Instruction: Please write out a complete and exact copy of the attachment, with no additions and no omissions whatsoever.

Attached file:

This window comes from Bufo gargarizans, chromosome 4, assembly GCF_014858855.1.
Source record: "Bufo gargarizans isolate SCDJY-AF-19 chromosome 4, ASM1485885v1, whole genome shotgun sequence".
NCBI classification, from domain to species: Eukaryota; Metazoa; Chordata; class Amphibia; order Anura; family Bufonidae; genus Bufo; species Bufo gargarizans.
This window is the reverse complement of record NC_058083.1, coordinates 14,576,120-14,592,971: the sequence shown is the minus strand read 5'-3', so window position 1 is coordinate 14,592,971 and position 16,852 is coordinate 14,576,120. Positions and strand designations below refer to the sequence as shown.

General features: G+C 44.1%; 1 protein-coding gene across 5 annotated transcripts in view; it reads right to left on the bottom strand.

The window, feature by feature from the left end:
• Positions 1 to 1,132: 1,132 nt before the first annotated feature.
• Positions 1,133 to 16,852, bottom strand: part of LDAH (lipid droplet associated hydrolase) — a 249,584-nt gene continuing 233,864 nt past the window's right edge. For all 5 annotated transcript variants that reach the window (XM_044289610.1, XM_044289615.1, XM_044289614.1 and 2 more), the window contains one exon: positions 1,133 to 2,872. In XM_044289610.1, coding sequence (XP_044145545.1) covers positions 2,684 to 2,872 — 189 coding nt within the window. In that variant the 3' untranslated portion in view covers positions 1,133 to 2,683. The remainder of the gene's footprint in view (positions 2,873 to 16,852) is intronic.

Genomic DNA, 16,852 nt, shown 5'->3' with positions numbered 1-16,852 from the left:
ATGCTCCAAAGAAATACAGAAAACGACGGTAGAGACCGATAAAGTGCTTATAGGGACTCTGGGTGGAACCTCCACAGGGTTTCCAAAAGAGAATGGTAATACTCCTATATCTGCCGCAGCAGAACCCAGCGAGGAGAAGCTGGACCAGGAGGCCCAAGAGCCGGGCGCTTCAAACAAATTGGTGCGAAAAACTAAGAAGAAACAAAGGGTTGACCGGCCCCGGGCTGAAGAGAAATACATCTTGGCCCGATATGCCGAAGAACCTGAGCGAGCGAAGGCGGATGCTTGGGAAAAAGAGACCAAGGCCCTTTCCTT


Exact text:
This window comes from Bufo gargarizans, chromosome 4, assembly GCF_014858855.1.
Source record: "Bufo gargarizans isolate SCDJY-AF-19 chromosome 4, ASM1485885v1, whole genome shotgun sequence".
NCBI classification, from domain to species: Eukaryota; Metazoa; Chordata; class Amphibia; order Anura; family Bufonidae; genus Bufo; species Bufo gargarizans.
This window is the reverse complement of record NC_058083.1, coordinates 14,576,120-14,592,971: the sequence shown is the minus strand read 5'-3', so window position 1 is coordinate 14,592,971 and position 16,852 is coordinate 14,576,120. Positions and strand designations below refer to the sequence as shown.

General features: G+C 44.1%; 1 protein-coding gene across 5 annotated transcripts in view; it reads right to left on the bottom strand.

The window, feature by feature from the left end:
• Positions 1 to 1,132: 1,132 nt before the first annotated feature.
• Positions 1,133 to 16,852, bottom strand: part of LDAH (lipid droplet associated hydrolase) — a 249,584-nt gene continuing 233,864 nt past the window's right edge. For all 5 annotated transcript variants that reach the window (XM_044289610.1, XM_044289615.1, XM_044289614.1 and 2 more), the window contains one exon: positions 1,133 to 2,872. In XM_044289610.1, coding sequence (XP_044145545.1) covers positions 2,684 to 2,872 — 189 coding nt within the window. In that variant the 3' untranslated portion in view covers positions 1,133 to 2,683. The remainder of the gene's footprint in view (positions 2,873 to 16,852) is intronic.

Genomic DNA, 16,852 nt, shown 5'->3' with positions numbered 1-16,852 from the left:
ATGCTCCAAAGAAATACAGAAAACGACGGTAGAGACCGATAAAGTGCTTATAGGGACTCTGGGTGGAACCTCCACAGGGTTTCCAAAAGAGAATGGTAATACTCCTATATCTGCCGCAGCAGAACCCAGCGAGGAGAAGCTGGACCAGGAGGCCCAAGAGCCGGGCGCTTCAAACAAATTGGTGCGAAAAACTAAGAAGAAACAAAGGGTTGACCGGCCCCGGGCTGAAGAGAAATACATCTTGGCCCGATATGCCGAAGAACCTGAGCGAGCGAAGGCGGATGCTTGGGAAAAAGAGACCAAGGCCCTTTCCTT